Stories about chai

Four cups of tea: Bringing people together for years

“If you want to thrive in Baltistan, you must respect our ways. The first time you share tea with a Balti, you are a stranger. The second time, you are an honoured guest. The third time, you become family, and for our family, we are prepared to do anything, even die. Dr Greg, you must take time to share three cups of tea. We may be uneducated but we are not stupid. We have lived and survived here for a long time.” – Three Cups of Tea. Last week became a little strange. First, the Express Tribune blogs team asked if I would be ...

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The Karachi Eat Food Festival kicked the Sindh Festival out of the park!

The Karachi Eat Food Festival (KEFF) was probably the event of the decade, at least for Karachi. In spite of so much chaos, paranoia and terror around, the brave Karachiites queued up for two spectacular days of culinary delights at this festival of its own kind. The opening day kicked off in a rather sluggish style with delays on part of the participating vendors which was a bit disappointing for the visitors. However, as things started to settle, the event saw civilised and cultured people, men and women, young and old, visiting the two-day food fest and spending some quality time with ...

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Sunday mornings with aloo ke parathay and chai!

Savoury aloo walay parathay and hot, sweet, milky tea have an unbreakable connection to winter in my head. The reason could be growing up in Pakistan; that’s how it used to be in our house. Waking up late on Sunday morning meant it was too late for breakfast and too early for lunch.  But the rumbling tummy could not be ignored. And so, chilly, winter Sunday mornings called for potato-stuffed buttered parathas for brunch served with shami kebabs or Pakistani style spicy omelettes. In my mother’s household all parathas were prepared either with home-churned white butter or with homemade desi ghee (clarified butter). As a little girl I remember watching my nani (maternal grandmother) ...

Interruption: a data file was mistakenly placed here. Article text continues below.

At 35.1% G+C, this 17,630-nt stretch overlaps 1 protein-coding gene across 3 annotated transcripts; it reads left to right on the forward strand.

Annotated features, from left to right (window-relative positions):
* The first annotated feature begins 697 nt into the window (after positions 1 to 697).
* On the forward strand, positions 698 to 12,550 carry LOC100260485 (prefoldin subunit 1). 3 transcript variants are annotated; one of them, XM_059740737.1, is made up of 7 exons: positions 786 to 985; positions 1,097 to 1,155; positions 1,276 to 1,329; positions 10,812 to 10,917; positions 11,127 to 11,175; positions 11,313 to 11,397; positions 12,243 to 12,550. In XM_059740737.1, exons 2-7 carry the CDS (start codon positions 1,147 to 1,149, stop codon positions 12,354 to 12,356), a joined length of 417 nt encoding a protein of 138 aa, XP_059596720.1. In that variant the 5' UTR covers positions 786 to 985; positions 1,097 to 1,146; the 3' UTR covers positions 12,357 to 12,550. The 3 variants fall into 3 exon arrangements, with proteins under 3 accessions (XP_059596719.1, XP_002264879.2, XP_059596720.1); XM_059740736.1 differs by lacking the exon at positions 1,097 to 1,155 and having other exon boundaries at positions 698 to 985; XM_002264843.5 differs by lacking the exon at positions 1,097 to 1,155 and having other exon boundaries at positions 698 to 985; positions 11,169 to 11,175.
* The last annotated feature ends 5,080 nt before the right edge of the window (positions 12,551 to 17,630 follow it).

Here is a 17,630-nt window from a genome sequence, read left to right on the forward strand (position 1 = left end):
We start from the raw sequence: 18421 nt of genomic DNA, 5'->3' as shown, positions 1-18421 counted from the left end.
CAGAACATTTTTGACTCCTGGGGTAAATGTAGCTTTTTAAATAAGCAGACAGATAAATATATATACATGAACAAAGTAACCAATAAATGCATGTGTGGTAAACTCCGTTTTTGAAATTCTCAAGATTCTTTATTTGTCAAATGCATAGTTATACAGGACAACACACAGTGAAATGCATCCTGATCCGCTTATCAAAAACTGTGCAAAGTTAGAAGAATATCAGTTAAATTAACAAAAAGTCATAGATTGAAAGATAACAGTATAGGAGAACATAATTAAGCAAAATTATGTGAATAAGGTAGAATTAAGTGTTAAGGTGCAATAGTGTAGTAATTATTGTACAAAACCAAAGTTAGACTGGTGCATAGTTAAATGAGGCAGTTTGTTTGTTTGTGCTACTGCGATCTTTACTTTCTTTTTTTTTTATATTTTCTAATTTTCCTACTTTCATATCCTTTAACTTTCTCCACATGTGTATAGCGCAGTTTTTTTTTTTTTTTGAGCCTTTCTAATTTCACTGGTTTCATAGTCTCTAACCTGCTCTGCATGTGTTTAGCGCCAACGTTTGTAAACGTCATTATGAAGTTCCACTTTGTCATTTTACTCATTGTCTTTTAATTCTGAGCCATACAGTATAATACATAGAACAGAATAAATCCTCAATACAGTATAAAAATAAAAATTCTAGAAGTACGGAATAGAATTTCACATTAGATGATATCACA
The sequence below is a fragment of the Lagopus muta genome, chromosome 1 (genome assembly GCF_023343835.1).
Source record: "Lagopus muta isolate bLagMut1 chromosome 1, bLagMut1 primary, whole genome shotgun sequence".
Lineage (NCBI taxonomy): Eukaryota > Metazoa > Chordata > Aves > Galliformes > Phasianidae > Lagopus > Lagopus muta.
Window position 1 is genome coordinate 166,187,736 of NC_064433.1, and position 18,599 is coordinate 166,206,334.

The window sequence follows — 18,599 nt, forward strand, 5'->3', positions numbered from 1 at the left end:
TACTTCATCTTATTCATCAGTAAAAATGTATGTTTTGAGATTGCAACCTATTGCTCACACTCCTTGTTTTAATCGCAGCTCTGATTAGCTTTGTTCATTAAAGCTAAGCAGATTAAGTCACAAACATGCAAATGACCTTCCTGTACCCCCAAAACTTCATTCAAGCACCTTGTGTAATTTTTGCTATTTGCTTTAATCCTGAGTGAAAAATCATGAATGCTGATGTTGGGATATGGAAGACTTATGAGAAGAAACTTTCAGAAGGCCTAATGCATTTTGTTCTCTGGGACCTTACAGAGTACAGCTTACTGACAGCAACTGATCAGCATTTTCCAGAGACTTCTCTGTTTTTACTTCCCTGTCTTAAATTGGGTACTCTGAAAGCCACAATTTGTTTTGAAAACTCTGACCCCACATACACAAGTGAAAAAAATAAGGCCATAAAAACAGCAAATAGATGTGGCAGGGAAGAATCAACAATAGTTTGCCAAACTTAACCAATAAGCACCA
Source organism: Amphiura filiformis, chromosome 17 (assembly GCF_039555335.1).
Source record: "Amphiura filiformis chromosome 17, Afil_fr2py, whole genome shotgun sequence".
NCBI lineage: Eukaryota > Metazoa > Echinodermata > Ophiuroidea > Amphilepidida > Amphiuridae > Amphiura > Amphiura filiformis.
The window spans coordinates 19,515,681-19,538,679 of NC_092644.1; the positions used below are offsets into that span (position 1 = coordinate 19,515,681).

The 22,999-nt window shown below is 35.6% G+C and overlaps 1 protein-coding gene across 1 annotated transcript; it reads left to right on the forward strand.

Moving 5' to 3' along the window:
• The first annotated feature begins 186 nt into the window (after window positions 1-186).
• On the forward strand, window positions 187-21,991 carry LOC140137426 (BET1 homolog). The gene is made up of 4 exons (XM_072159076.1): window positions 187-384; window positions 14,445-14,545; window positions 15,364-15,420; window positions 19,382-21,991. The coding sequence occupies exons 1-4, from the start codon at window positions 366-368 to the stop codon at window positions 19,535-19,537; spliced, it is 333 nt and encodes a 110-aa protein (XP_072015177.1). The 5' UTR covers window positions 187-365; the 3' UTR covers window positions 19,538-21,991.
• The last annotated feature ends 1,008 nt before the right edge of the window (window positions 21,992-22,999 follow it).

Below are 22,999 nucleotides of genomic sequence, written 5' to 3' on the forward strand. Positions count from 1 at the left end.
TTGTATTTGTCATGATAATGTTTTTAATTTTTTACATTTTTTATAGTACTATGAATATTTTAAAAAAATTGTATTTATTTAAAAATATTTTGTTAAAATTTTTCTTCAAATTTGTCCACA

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Do you know where ‘chai’ came from?

The food we eat today is influenced by several cultures. I learned this after reading the highly informative book called Curry: A tale of Cooks and Conquerors by Lizzie Collingham. The historical references in this book are elaborate and provide an insight into our cuisine. Take spices for instance. Isn’t it almost impossible to fathom the idea of Pakistani and Indian cuisine without the use of different types of spices? But before the Portuguese entered Goa, our part of the world had never seen a chilli. And when the Europeans travelled to India, their aim was to increase trade, but as a result of this trade, new ...

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In the mood for some ‘disco chai’? Here is how the dhaba’s in Karachi do it!

Dhaba – a roadside restaurant of sorts – originates from the Indian Punjabi culture. It typically consists of a structure made from mud and wooden planks with charpais and the occasional hookah strewn around.  A dhaba’s tea is always adored among the local Pakistanis. PHOTO: MAANSAL STUDIOS/ FILE Desi food and ethnic props give these rickety restaurants their rustic environment. Dhabas are a reminder of a simple way of life that has been lost in the mundane affairs of our materialistic society. The dhaba culture has been prevalent throughout Pakistan, particularly in Karachi. And I have seen a shift in the function and status of dhabas from being an ...

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